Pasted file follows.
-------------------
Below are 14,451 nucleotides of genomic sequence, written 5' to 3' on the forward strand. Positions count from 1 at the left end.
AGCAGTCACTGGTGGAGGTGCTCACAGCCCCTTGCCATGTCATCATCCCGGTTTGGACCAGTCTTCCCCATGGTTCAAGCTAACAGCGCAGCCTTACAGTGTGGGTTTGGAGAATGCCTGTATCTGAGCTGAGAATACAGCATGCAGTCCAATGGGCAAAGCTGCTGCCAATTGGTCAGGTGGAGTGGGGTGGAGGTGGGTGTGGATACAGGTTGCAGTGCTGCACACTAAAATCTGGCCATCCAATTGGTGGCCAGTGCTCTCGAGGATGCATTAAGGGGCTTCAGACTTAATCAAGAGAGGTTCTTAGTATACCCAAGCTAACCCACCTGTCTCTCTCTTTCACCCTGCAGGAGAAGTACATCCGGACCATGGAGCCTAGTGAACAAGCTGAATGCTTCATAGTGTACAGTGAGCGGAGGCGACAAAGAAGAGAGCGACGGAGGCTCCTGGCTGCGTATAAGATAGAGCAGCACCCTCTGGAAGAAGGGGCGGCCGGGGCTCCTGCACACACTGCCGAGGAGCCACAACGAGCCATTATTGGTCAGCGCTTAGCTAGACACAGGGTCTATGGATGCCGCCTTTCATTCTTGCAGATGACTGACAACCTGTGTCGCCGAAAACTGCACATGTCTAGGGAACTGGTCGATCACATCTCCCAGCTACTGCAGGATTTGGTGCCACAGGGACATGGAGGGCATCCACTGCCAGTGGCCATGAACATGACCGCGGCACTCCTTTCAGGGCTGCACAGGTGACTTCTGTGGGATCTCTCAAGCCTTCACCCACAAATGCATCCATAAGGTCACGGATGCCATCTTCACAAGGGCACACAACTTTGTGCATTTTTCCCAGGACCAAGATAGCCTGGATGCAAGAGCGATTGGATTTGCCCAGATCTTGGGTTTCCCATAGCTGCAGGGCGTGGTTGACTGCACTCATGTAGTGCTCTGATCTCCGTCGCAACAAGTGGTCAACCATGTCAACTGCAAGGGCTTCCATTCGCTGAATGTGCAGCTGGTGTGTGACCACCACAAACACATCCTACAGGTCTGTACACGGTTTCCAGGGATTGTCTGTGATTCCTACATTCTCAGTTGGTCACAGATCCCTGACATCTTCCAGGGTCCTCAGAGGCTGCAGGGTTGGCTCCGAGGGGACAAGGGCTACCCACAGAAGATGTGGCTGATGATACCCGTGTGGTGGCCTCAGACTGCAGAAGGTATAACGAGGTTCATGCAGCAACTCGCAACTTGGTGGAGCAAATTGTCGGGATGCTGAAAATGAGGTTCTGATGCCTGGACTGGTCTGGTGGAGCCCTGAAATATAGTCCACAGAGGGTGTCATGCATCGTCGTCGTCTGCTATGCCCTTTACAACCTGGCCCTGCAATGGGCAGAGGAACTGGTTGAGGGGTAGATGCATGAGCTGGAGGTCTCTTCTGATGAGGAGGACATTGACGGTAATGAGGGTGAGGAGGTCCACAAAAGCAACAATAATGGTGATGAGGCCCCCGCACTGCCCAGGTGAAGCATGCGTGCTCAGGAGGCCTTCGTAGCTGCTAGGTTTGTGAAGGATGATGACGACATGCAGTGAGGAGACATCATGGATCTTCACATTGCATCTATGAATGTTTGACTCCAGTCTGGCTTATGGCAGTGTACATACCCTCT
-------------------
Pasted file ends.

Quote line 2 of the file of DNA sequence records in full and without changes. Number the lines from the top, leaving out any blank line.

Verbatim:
AGCAGTCACTGGTGGAGGTGCTCACAGCCCCTTGCCATGTCATCATCCCGGTTTGGACCAGTCTTCCCCATGGTTCAAGCTAACAGCGCAGCCTTACAGTGTGGGTTTGGAGAATGCCTGTATCTGAGCTGAGAATACAGCATGCAGTCCAATGGGCAAAGCTGCTGCCAATTGGTCAGGTGGAGTGGGGTGGAGGTGGGTGTGGATACAGGTTGCAGTGCTGCACACTAAAATCTGGCCATCCAATTGGTGGCCAGTGCTCTCGAGGATGCATTAAGGGGCTTCAGACTTAATCAAGAGAGGTTCTTAGTATACCCAAGCTAACCCACCTGTCTCTCTCTTTCACCCTGCAGGAGAAGTACATCCGGACCATGGAGCCTAGTGAACAAGCTGAATGCTTCATAGTGTACAGTGAGCGGAGGCGACAAAGAAGAGAGCGACGGAGGCTCCTGGCTGCGTATAAGATAGAGCAGCACCCTCTGGAAGAAGGGGCGGCCGGGGCTCCTGCACACACTGCCGAGGAGCCACAACGAGCCATTATTGGTCAGCGCTTAGCTAGACACAGGGTCTATGGATGCCGCCTTTCATTCTTGCAGATGACTGACAACCTGTGTCGCCGAAAACTGCACATGTCTAGGGAACTGGTCGATCACATCTCCCAGCTACTGCAGGATTTGGTGCCACAGGGACATGGAGGGCATCCACTGCCAGTGGCCATGAACATGACCGCGGCACTCCTTTCAGGGCTGCACAGGTGACTTCTGTGGGATCTCTCAAGCCTTCACCCACAAATGCATCCATAAGGTCACGGATGCCATCTTCACAAGGGCACACAACTTTGTGCATTTTTCCCAGGACCAAGATAGCCTGGATGCAAGAGCGATTGGATTTGCCCAGATCTTGGGTTTCCCATAGCTGCAGGGCGTGGTTGACTGCACTCATGTAGTGCTCTGATCTCCGTCGCAACAAGTGGTCAACCATGTCAACTGCAAGGGCTTCCATTCGCTGAATGTGCAGCTGGTGTGTGACCACCACAAACACATCCTACAGGTCTGTACACGGTTTCCAGGGATTGTCTGTGATTCCTACATTCTCAGTTGGTCACAGATCCCTGACATCTTCCAGGGTCCTCAGAGGCTGCAGGGTTGGCTCCGAGGGGACAAGGGCTACCCACAGAAGATGTGGCTGATGATACCCGTGTGGTGGCCTCAGACTGCAGAAGGTATAACGAGGTTCATGCAGCAACTCGCAACTTGGTGGAGCAAATTGTCGGGATGCTGAAAATGAGGTTCTGATGCCTGGACTGGTCTGGTGGAGCCCTGAAATATAGTCCACAGAGGGTGTCATGCATCGTCGTCGTCTGCTATGCCCTTTACAACCTGGCCCTGCAATGGGCAGAGGAACTGGTTGAGGGGTAGATGCATGAGCTGGAGGTCTCTTCTGATGAGGAGGACATTGACGGTAATGAGGGTGAGGAGGTCCACAAAAGCAACAATAATGGTGATGAGGCCCCCGCACTGCCCAGGTGAAGCATGCGTGCTCAGGAGGCCTTCGTAGCTGCTAGGTTTGTGAAGGATGATGACGACATGCAGTGAGGAGACATCATGGATCTTCACATTGCATCTATGAATGTTTGACTCCAGTCTGGCTTATGGCAGTGTACATACCCTCT